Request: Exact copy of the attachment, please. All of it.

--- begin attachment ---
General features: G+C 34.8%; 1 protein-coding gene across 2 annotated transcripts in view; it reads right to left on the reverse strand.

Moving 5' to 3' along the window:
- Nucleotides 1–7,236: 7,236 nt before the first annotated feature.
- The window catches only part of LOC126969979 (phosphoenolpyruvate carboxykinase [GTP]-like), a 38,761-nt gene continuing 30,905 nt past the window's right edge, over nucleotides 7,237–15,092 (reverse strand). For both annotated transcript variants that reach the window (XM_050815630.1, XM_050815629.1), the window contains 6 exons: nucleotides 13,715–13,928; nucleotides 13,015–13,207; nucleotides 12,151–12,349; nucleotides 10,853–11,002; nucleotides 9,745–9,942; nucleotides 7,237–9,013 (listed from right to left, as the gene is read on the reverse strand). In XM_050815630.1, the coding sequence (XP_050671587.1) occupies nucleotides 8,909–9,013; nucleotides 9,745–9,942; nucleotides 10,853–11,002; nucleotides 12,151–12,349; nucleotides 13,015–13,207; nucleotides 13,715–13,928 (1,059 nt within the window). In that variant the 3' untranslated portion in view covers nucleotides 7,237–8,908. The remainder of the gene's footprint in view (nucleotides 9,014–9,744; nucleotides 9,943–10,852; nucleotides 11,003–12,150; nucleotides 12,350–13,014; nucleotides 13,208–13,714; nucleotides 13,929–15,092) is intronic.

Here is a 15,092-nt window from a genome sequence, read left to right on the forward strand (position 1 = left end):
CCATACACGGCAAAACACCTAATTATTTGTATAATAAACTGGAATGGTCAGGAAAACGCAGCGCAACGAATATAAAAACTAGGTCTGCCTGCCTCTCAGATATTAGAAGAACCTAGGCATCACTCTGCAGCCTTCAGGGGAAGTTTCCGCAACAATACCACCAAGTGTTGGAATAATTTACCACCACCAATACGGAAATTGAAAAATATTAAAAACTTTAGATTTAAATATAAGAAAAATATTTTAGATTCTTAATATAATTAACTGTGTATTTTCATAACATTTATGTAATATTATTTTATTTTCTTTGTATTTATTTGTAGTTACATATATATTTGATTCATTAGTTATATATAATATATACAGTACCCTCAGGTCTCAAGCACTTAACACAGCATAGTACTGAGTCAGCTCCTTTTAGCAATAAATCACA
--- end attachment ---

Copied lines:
General features: G+C 34.8%; 1 protein-coding gene across 2 annotated transcripts in view; it reads right to left on the reverse strand.

Moving 5' to 3' along the window:
- Nucleotides 1–7,236: 7,236 nt before the first annotated feature.
- The window catches only part of LOC126969979 (phosphoenolpyruvate carboxykinase [GTP]-like), a 38,761-nt gene continuing 30,905 nt past the window's right edge, over nucleotides 7,237–15,092 (reverse strand). For both annotated transcript variants that reach the window (XM_050815630.1, XM_050815629.1), the window contains 6 exons: nucleotides 13,715–13,928; nucleotides 13,015–13,207; nucleotides 12,151–12,349; nucleotides 10,853–11,002; nucleotides 9,745–9,942; nucleotides 7,237–9,013 (listed from right to left, as the gene is read on the reverse strand). In XM_050815630.1, the coding sequence (XP_050671587.1) occupies nucleotides 8,909–9,013; nucleotides 9,745–9,942; nucleotides 10,853–11,002; nucleotides 12,151–12,349; nucleotides 13,015–13,207; nucleotides 13,715–13,928 (1,059 nt within the window). In that variant the 3' untranslated portion in view covers nucleotides 7,237–8,908. The remainder of the gene's footprint in view (nucleotides 9,014–9,744; nucleotides 9,943–10,852; nucleotides 11,003–12,150; nucleotides 12,350–13,014; nucleotides 13,208–13,714; nucleotides 13,929–15,092) is intronic.

Here is a 15,092-nt window from a genome sequence, read left to right on the forward strand (position 1 = left end):
CCATACACGGCAAAACACCTAATTATTTGTATAATAAACTGGAATGGTCAGGAAAACGCAGCGCAACGAATATAAAAACTAGGTCTGCCTGCCTCTCAGATATTAGAAGAACCTAGGCATCACTCTGCAGCCTTCAGGGGAAGTTTCCGCAACAATACCACCAAGTGTTGGAATAATTTACCACCACCAATACGGAAATTGAAAAATATTAAAAACTTTAGATTTAAATATAAGAAAAATATTTTAGATTCTTAATATAATTAACTGTGTATTTTCATAACATTTATGTAATATTATTTTATTTTCTTTGTATTTATTTGTAGTTACATATATATTTGATTCATTAGTTATATATAATATATACAGTACCCTCAGGTCTCAAGCACTTAACACAGCATAGTACTGAGTCAGCTCCTTTTAGCAATAAATCACA